The Odyssey, Book V

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Odysseus sails for Phaeacia

In an assembly of the gods, Athena reminded Zeus that Odysseus was still being held captive by Calypso on her island, that he had no ship or crew, that Telemachus was seeking news of him in Pylos and Mycenae and the suitors were planning to murder him on his return.

Hermes Ordering Calypso to Release Odysseus by Gerard de Lairesse, c. 1670.

Zeus sent Hermes to instruct Calypso to release Odysseus so he could build a raft and return home, stopping off in Phaeacia after twenty days to be given a ship and riches. Hermes found Calypso in a cave singing and weaving at her loom. After receiving her hospitality, he told her Zeus had ordered her to send home Odysseus immediately. She accused the gods of jealousy because she was sleeping with a human, whom she had saved from Zeus’ anger, and she quoted examples of gods who had done the same and Zeus had killed their lovers. However, she agreed to release Odysseus and went to tell him.

He was sitting on the shore weeping and desperately wishing to return home. She told him to cut down trees and build a raft and she offered to give him provisions for the journey. Odysseus doubted that a raft would be strong enough to carry him home. Calypso warned him of further miseries he would have to endure; he would be better staying with her and accepting the gift of immortality but she was unable to persuade Odysseus to stay. On the next day Calypso provided Odysseus with tools to cut down trees and make a raft and he left the island five days later. Eighteen days after that, as Odysseus saw Phaeacia on the horizon, Poseidon, returning from Ethiopia, saw him and, angry that he was heading home, sent a huge storm.

Odysseus and Calypso by Arnold Böcklin, 1883.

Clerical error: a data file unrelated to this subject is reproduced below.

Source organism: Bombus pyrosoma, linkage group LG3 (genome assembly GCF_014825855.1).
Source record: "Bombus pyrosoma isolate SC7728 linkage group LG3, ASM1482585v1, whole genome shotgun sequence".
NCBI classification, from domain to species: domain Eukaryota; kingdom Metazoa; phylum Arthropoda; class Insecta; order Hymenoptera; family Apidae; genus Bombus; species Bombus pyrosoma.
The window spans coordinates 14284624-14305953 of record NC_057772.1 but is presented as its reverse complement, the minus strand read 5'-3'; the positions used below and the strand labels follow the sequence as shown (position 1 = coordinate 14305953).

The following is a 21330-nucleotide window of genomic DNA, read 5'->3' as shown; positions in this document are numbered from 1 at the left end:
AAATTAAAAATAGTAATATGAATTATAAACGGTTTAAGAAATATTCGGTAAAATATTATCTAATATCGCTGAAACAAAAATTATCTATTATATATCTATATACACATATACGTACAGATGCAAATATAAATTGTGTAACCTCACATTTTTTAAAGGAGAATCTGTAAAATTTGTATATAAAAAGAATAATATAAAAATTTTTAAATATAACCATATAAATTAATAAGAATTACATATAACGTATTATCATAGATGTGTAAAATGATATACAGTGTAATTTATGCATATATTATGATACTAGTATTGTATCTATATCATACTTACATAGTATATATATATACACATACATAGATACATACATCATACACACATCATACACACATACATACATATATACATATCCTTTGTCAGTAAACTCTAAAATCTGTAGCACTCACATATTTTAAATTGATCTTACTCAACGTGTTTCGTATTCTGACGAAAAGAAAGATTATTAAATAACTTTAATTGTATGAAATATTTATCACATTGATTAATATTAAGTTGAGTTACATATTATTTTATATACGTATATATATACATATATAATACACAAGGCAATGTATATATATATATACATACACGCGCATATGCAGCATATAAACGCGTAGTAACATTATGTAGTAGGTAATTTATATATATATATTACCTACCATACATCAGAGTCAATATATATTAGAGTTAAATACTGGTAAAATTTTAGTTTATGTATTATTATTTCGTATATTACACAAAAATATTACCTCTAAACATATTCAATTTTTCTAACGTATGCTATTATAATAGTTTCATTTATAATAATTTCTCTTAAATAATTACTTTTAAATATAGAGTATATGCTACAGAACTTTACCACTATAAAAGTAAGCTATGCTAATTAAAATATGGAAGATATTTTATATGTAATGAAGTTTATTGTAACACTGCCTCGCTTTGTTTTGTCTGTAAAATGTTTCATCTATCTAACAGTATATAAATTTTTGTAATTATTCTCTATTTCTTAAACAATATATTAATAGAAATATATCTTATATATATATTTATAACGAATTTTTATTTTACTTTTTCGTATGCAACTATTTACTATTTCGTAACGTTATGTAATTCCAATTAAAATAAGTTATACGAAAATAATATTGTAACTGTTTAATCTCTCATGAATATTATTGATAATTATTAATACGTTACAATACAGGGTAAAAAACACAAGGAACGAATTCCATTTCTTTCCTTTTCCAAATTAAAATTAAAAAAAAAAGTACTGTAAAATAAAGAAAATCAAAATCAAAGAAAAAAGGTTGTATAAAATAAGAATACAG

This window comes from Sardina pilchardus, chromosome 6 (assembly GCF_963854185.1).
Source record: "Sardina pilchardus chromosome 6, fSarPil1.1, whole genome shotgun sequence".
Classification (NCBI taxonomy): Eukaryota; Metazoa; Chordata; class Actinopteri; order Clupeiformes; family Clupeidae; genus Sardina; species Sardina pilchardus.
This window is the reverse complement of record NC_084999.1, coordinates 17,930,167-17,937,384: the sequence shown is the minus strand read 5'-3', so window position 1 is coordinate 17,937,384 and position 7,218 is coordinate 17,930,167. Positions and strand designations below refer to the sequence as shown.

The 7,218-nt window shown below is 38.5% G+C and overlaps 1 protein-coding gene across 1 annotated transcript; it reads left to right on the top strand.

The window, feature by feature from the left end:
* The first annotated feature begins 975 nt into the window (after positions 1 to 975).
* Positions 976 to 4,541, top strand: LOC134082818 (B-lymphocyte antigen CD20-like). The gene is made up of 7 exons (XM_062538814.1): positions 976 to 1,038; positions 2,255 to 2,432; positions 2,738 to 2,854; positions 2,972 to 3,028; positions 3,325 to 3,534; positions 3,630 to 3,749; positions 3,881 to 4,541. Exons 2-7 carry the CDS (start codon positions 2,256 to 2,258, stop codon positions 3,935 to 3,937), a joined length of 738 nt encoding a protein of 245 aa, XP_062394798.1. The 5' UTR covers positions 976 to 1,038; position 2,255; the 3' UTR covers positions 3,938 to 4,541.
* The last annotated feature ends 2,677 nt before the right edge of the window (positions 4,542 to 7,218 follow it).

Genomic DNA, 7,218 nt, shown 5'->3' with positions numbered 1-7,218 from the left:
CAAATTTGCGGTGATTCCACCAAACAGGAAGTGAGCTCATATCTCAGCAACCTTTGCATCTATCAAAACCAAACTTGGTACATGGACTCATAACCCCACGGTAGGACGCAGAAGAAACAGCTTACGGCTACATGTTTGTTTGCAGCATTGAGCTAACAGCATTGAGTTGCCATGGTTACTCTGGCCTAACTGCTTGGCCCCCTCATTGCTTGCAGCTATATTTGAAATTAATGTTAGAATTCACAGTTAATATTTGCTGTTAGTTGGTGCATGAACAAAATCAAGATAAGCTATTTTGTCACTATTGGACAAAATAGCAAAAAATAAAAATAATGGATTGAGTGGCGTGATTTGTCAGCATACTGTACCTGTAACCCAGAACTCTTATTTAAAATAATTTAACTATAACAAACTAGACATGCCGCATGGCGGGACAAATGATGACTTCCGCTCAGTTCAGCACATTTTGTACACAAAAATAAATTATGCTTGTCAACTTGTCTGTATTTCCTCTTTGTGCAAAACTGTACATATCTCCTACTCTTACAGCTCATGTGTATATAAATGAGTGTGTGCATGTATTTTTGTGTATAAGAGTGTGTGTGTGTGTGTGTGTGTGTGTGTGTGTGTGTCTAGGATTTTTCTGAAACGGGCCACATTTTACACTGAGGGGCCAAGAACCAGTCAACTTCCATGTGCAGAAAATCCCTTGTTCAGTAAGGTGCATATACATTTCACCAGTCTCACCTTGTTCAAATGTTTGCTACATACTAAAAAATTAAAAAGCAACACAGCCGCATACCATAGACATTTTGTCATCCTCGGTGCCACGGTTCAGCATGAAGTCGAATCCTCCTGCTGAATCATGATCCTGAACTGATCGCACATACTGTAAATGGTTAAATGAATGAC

Odysseus feared his death was nigh and wished that he had died with glory at Troy rather than suffer an ignominious death at sea. He was washed overboard from the raft and, although he was buffeted by the winds and waves, he managed to survive by climbing on board the raft once again but largely with the help of Ino, a sea goddess, who took pity on him. She told him to remove his wet clothes which were weighing him down, wear a veil which she gave him which would protect him from death and injury, leave the raft and swim towards Phaeacia, at which point he must throw the veil into the sea and not look back.

Roman mosaic of the sea goddess Ino, Villa Romana del Casale, Piazza Amerina, 4th c. AD. (c)

Odysseus was initially reluctant to leave the raft as land seemed too far away to swim to but, when Poseidon sent a huge wave which destroyed the raft, Odysseus did as Ino had instructed. Athena calmed the storm and three days later Odysseus arrived at Phaeacia. However, he found it difficult to negotiate the rocky coastline and strong waves until a huge wave carried him ashore. He was cut by the rocks and then flung back out to sea. Eventually he managed to swim to a sheltered river mouth where he safely reached land after he had prayed to the river god to pity him. He returned Ino’s veil, as instructed, and hid in a woodland copse, lying on and covering himself with beds of leaves, and he fell into a deep sleep.

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